This past week, on a Tuesday morning, I swung through the drive-though at a local McDonald’s for a warm, robust beverage on my way to work.
After placing my order I promptly pulled up to the first window to pay for said beverage where I was warmly greeted by a woman at the window who said, “Hello darlin’.”
I almost began weeping (while, at the same time, strangely thinking of Roy Orbison).
A little context…
My family is hurting deeply. The weight of the approaching anniversary of when I walked into my son’s room and temporarily went insane is, at times, so heavy we simply can’t bear it.
My daughter, Kelsie, flew in the previous weekend to go with us to watch our youngest daughter, Macy, in “9 to 5” where she attends college. It is always awesome when we’re all together.
But that joy is always closely accompanied by a dark, suffocating shadow. For it’s when we’re all together that we’re all acutely aware of who’s missing – the gaping, painful hole left by Jordan’s death on May 13, 2013.
After Macy’s performance we all embraced and wept.
The Monday before my visit to McDonald’s I was numb. I couldn ‘t focus or concentrate. I felt nothing. I had nothing to say. I was empty and bone-dry.
Back to Tuesday morning at McDonald’s…
I was in such a fragile state emotionally, the McDonald’s employee’s kindness caught me off guard. I could hear the sound of a key unlocking my psychological prison door. I could, all of a sudden, hear Jesus whispering to me, “I’ve got this. I’ve got Jordan. Trust me.”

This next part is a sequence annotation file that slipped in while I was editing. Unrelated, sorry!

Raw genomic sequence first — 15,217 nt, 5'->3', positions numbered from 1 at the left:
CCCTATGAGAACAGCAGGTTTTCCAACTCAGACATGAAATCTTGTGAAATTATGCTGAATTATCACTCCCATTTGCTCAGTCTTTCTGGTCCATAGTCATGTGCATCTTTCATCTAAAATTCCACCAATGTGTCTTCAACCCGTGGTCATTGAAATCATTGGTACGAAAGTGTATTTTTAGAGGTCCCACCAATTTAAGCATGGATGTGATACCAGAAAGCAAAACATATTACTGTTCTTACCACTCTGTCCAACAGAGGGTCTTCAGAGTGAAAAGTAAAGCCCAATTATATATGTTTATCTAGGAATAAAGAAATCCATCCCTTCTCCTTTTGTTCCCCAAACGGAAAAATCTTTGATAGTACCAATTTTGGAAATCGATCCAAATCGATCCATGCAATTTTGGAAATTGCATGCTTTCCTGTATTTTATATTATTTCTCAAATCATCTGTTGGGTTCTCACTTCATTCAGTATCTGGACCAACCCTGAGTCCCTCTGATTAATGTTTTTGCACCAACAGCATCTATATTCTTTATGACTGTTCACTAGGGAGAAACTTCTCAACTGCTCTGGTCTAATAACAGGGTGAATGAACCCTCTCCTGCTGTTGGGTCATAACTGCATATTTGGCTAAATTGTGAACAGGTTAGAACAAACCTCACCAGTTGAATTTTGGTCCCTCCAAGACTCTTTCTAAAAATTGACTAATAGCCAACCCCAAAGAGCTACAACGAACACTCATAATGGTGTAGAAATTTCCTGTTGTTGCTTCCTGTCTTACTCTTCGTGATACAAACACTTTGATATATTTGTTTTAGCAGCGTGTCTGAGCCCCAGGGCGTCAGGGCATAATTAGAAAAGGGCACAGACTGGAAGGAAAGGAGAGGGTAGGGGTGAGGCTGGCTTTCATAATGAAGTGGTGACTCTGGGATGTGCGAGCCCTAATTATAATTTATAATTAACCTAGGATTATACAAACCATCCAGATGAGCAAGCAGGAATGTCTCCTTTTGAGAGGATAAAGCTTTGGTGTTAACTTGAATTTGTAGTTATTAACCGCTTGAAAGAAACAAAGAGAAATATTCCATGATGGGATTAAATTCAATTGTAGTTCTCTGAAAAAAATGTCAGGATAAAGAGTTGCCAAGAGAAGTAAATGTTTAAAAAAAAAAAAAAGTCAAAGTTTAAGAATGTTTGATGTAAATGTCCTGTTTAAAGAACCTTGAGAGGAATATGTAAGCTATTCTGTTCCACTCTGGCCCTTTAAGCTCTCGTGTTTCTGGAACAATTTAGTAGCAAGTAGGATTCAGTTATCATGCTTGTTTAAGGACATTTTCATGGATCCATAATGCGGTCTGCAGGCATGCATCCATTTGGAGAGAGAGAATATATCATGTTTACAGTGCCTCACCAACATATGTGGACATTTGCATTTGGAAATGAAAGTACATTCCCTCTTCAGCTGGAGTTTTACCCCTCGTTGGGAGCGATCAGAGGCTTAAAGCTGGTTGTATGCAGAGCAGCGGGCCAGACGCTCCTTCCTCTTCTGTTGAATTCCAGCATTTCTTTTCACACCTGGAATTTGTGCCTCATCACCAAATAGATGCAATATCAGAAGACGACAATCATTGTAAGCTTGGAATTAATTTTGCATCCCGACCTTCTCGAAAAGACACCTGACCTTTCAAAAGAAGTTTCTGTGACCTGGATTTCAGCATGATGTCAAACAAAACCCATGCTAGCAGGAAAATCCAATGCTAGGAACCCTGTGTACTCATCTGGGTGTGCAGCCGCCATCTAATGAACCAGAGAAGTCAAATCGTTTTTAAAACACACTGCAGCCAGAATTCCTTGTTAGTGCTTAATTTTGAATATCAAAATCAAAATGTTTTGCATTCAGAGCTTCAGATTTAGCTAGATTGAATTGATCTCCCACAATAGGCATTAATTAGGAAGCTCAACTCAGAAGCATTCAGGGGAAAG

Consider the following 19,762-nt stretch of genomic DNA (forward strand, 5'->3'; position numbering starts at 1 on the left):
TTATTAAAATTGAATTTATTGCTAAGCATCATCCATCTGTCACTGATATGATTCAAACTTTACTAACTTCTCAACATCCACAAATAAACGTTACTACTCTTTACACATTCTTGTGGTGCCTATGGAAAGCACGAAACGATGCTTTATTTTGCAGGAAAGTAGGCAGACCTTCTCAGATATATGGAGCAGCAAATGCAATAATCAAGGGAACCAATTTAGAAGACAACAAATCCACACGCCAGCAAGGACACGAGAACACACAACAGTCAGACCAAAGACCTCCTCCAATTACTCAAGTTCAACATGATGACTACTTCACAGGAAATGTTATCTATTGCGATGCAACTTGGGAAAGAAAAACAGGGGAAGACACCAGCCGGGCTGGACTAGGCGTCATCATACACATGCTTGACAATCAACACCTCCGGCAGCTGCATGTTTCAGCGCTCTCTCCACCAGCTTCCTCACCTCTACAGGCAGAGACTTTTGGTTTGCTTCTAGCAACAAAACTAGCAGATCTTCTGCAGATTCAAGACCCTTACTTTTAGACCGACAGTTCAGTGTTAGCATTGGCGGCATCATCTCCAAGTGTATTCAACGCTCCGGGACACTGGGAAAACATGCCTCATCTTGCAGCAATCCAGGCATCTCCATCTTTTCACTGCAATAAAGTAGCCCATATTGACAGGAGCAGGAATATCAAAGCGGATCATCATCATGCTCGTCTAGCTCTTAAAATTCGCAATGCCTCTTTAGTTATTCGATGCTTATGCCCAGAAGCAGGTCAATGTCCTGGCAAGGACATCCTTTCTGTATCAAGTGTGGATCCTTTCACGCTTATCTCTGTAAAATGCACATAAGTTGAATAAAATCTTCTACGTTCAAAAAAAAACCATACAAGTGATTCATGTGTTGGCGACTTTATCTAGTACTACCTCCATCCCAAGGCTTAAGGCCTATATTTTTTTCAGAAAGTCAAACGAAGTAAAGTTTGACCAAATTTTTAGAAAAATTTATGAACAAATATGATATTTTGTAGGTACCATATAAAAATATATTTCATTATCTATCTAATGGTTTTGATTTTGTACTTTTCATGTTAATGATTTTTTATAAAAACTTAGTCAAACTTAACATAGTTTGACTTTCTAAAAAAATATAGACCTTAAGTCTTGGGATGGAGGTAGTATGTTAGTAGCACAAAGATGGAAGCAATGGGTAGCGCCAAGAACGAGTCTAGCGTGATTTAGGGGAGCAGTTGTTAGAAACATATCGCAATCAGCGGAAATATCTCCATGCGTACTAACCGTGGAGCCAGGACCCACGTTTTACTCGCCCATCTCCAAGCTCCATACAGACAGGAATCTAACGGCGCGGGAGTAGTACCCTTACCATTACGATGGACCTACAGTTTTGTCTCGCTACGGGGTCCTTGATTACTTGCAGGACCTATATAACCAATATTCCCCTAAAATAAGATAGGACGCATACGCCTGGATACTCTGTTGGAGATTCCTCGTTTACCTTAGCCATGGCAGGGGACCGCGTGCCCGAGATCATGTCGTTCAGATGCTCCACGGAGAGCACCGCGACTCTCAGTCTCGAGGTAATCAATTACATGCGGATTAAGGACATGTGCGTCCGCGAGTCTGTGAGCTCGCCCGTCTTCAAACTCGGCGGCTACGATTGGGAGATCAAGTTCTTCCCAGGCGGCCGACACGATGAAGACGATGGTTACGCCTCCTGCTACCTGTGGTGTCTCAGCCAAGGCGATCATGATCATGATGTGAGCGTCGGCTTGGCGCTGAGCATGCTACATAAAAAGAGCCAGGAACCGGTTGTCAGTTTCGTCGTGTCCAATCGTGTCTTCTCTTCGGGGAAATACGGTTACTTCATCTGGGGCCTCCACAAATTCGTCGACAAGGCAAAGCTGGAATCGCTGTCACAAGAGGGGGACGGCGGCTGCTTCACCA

I came very close to asking her seriously, “Are you an angel?”
But the story doesn’t end there.
Then came today (Wednesday)…
I again found myself in the very same McDonald’s drive-through to grab a sandwich for lunch (clearly, I have no concern for my health )
Guess who was at the same window? She looked at me, recognizing me from the day before, and said, “Hello sweetheart!”
This time, I did something I’ve never done in my entire life.
I asked this angelic stranger, “Ma’am, do you pray?”
She looked back at me intently, smiled, and said softly, “Every day.”
I said, “Almost 5 years ago my 19 year old son took his life. My family is suffering. Would you pray for us?”
She said, “I will pray for you every day.”
I began to tear up and said, “My name is Nick.”
I paid her for my sandwich and began to drive to the second pick-up window when I heard her say, “I will pray for you, Nick!”
The New Testament records that Jesus prayed for people often. I know he’s interceding for the Watts family.
He told me so today at McDonald’s.